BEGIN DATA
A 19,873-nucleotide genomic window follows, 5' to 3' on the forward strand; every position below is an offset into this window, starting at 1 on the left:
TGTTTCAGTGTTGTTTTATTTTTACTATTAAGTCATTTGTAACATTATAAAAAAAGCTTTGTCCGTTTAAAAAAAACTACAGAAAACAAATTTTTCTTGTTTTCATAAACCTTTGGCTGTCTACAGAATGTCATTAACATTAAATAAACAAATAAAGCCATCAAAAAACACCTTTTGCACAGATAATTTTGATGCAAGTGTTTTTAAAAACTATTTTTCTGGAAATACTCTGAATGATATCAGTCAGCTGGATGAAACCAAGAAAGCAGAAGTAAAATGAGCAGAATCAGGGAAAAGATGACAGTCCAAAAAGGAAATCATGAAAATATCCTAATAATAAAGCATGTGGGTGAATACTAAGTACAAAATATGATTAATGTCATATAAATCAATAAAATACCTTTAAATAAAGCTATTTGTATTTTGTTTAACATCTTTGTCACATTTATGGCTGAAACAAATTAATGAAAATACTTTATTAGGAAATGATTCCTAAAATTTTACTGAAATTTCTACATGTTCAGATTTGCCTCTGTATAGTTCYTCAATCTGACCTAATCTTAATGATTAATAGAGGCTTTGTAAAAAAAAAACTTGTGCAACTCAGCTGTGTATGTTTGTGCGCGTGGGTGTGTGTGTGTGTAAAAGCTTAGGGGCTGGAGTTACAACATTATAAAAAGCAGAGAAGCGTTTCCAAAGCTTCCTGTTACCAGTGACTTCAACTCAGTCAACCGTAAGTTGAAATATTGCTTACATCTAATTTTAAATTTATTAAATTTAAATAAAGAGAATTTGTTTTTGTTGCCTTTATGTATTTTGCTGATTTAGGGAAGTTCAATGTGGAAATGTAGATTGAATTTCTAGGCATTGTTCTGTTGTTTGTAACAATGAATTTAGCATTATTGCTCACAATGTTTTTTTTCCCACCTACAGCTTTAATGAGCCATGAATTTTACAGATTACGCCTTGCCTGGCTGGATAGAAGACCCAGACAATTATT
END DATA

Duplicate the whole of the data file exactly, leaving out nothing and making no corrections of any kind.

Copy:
A 19,873-nucleotide genomic window follows, 5' to 3' on the forward strand; every position below is an offset into this window, starting at 1 on the left:
TGTTTCAGTGTTGTTTTATTTTTACTATTAAGTCATTTGTAACATTATAAAAAAAGCTTTGTCCGTTTAAAAAAAACTACAGAAAACAAATTTTTCTTGTTTTCATAAACCTTTGGCTGTCTACAGAATGTCATTAACATTAAATAAACAAATAAAGCCATCAAAAAACACCTTTTGCACAGATAATTTTGATGCAAGTGTTTTTAAAAACTATTTTTCTGGAAATACTCTGAATGATATCAGTCAGCTGGATGAAACCAAGAAAGCAGAAGTAAAATGAGCAGAATCAGGGAAAAGATGACAGTCCAAAAAGGAAATCATGAAAATATCCTAATAATAAAGCATGTGGGTGAATACTAAGTACAAAATATGATTAATGTCATATAAATCAATAAAATACCTTTAAATAAAGCTATTTGTATTTTGTTTAACATCTTTGTCACATTTATGGCTGAAACAAATTAATGAAAATACTTTATTAGGAAATGATTCCTAAAATTTTACTGAAATTTCTACATGTTCAGATTTGCCTCTGTATAGTTCYTCAATCTGACCTAATCTTAATGATTAATAGAGGCTTTGTAAAAAAAAAACTTGTGCAACTCAGCTGTGTATGTTTGTGCGCGTGGGTGTGTGTGTGTGTAAAAGCTTAGGGGCTGGAGTTACAACATTATAAAAAGCAGAGAAGCGTTTCCAAAGCTTCCTGTTACCAGTGACTTCAACTCAGTCAACCGTAAGTTGAAATATTGCTTACATCTAATTTTAAATTTATTAAATTTAAATAAAGAGAATTTGTTTTTGTTGCCTTTATGTATTTTGCTGATTTAGGGAAGTTCAATGTGGAAATGTAGATTGAATTTCTAGGCATTGTTCTGTTGTTTGTAACAATGAATTTAGCATTATTGCTCACAATGTTTTTTTTCCCACCTACAGCTTTAATGAGCCATGAATTTTACAGATTACGCCTTGCCTGGCTGGATAGAAGACCCAGACAATTATT